(Mild Tinker, Tailor, Soldier, Spy spoilers below)
Tinker, Tailor, Soldier, Spy is a magnificent film. From the subtle, cynical take on geopolitics, the accurate period recreation, the action-free, character and dialogue based story and of course the exceptional performances from an absurdly excellent cast, in nearly every way that matters it's a masterpiece. Special praise has to be reserved for the deliberate, elaborately constructed story that constantly subverts your expectations for a spy thriller. But watching the thing, what I find most compelling is the decision to make it a period piece, set during some of the darker years of the Cold War, rather than giving it a modern update.
The novel by John le Carré upon which it is based is set, roughly, contemporarily to the period in which it was released (though it's based on events that happened in the early 60s), but it isn't difficult to imagine a modernized update, set in the murky world of the War on Terror. I suspect all that would accomplish, however, is yet another cynical take on our times that thrills, but fails to challenge our preconceptions about ourselves. By expressly setting the adaptation of Tinker, Tailor, Soldier, Spy during the era in which it was written, director Tomas Alfredson has pulled off a feat similar to Mary Harron's excellent film version of American Psycho, turning the story into a commentary on the period in which it was written. Strangely, this is something rarely done to the Cold War, at least on movie screens.
That lack of examination is fascinating. Despite the fact that the Cold War lasted 40 years longer than WWII, (most of which time we spent being completely terrified that the world was going to come to a fiery end because of a disagreement over how people ought to be paid for the work they do,) we responded to its end by... acting like it never happened. In the 20 years since, we have endessly - well, not endlessly, but a lot - devoted ourselves to examining World War II instead. Certainly, legacy pop cultural artifacts from the Cold War, like James Bond, persist. But they have been removed of any original context, either updated to Realpolitik analogues for contemporary events (think the recent adaptations of Robert Ludlow's Bourne series, which jettison everything but the name and the amnesia.) or turned into apolitical popcorn fare. Barely any attention has been given to the period as it actually was, except as it pertains to the unique experiences of the Baby Boom. That means a lot of time spent on how scared people were during the Cuban Missile Crisis, or on how the Vietnam conflict divided the country, or how those kids today (back in the 60s) were totally freaking old timers out, and so forth. But nothing on, say, the fact that our own policies helped make Castro inevitable*.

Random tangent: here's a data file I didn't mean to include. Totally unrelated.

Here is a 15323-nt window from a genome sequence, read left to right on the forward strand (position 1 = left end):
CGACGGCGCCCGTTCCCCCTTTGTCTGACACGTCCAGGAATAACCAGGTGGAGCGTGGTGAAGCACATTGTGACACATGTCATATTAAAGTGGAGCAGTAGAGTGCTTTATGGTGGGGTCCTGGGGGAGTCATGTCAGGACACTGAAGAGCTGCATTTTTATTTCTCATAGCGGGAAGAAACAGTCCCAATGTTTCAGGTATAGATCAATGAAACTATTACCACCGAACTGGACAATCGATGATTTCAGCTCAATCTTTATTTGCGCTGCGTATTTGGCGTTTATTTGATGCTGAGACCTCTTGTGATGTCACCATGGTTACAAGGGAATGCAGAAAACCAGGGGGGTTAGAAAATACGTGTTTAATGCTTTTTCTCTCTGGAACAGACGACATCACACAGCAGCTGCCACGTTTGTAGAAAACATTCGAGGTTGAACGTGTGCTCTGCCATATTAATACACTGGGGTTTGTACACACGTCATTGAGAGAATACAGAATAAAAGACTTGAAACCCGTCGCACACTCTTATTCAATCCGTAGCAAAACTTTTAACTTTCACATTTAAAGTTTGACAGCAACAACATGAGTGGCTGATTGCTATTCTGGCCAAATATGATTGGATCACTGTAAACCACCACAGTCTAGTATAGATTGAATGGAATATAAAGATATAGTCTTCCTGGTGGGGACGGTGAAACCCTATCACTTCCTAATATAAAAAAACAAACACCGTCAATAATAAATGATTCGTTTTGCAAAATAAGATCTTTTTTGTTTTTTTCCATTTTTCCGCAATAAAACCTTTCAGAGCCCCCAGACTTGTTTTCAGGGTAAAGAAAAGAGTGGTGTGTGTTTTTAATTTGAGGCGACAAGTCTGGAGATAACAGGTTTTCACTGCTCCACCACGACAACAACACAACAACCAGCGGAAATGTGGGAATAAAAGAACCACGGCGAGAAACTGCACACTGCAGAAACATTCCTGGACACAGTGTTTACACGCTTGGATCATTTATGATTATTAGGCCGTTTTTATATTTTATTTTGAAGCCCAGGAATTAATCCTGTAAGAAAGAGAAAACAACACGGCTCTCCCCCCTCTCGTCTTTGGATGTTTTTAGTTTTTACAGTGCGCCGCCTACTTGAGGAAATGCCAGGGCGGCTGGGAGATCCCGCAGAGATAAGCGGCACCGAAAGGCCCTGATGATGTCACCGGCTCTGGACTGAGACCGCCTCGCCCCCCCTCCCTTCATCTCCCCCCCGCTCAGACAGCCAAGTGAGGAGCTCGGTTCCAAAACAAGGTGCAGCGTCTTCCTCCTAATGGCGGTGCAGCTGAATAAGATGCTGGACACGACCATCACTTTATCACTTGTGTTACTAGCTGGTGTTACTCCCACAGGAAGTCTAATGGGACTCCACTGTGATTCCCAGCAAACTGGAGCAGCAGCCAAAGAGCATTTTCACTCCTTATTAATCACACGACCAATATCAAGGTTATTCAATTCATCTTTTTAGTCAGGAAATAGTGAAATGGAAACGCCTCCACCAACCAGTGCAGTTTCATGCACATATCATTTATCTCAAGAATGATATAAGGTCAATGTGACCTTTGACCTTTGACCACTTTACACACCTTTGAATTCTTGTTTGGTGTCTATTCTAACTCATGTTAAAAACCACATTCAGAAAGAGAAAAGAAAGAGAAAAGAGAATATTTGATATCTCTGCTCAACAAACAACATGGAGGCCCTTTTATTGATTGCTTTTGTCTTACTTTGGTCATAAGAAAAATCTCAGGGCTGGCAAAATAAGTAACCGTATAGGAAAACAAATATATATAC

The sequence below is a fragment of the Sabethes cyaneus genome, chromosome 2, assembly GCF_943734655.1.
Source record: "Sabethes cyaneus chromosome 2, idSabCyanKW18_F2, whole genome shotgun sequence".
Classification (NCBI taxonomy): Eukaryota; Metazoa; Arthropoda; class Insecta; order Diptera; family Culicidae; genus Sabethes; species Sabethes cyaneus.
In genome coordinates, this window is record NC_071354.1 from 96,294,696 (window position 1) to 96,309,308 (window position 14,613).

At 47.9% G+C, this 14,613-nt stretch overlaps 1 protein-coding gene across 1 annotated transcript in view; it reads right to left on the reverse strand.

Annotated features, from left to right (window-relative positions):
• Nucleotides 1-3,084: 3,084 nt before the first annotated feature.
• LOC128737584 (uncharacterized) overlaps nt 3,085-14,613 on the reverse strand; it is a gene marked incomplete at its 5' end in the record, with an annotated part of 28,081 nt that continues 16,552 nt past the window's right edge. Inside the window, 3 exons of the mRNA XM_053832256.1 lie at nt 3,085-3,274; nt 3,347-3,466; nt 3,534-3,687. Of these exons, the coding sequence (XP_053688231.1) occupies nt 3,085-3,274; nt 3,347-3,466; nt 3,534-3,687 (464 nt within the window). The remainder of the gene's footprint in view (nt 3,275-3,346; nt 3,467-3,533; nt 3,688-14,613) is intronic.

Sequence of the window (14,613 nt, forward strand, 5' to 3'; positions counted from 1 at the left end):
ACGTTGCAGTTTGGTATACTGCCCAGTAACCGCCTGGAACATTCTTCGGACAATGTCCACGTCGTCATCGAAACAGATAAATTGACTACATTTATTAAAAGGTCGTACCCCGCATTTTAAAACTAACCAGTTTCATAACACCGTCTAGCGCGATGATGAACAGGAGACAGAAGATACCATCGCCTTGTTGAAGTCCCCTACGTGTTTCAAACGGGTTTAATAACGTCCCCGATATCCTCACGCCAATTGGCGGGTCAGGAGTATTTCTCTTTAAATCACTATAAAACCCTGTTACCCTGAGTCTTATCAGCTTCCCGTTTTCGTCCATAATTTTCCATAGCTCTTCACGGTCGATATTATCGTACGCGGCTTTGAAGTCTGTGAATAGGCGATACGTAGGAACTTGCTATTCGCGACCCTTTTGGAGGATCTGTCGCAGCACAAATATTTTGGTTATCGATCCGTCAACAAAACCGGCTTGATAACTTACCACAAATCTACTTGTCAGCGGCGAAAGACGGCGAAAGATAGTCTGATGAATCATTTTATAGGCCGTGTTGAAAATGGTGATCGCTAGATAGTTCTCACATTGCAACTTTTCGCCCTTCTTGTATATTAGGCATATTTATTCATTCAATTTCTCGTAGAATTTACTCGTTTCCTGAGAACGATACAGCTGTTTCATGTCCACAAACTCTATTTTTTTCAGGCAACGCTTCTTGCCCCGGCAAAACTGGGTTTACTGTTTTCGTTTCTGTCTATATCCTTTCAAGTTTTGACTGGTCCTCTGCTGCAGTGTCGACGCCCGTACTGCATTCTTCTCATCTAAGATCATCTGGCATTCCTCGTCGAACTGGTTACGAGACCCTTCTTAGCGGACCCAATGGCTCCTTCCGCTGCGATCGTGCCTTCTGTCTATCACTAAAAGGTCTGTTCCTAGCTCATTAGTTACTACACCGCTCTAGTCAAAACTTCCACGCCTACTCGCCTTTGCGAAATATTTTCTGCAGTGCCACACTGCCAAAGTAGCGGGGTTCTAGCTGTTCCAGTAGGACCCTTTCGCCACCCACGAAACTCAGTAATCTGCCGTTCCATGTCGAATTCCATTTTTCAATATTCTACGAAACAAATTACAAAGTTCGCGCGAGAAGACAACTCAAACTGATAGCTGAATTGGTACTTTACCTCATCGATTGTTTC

That's because the Cold War was just messy. While we like to think of ourselves in the West as being the good guys, a defining characteristic of the era is that actions taken by our governments frequently betrayed our own ideals. We overthrew democracies in Guatemala and Iran; we fought a bloody, decade-long war in Vietnam in order to keep them from having the government of their choice; we supported a dictator, gangsters and corrupt businessmen in Cuba which led directly to Castro's success; we helped the Chilean military overthrow the elected government; elements in our government disobeyed the law to illegally funnel money earned through complex and illegal weapons sales to terrorists in Central America. And that's just off the top of my head. We might have been right to oppose a system that caused untold misery to countless of its citizens, but in our quest to do so, we inflicted considerable misery of our own on people only tangentially involved in the disagreement.
No wonder then that we prefer to look closely at moments like World War II instead, events that let us puff our chests up and proclaim that we are, in fact, the good guys through and through. It's why, despite the fact that the Cold War's dirtiness and lack of moral clarity is mirrored in the ongoing war on terror, our political and economic elites are doing everything possible to portray that conflict as a noble cause on par with the Big One. Saving Private Ryan is a lot more inspiring than the Bay of Pigs invasion, after all. And part of what makes Tinker, Tailor, Solider, Spy such a great film is that it is an explicit commentary on all this.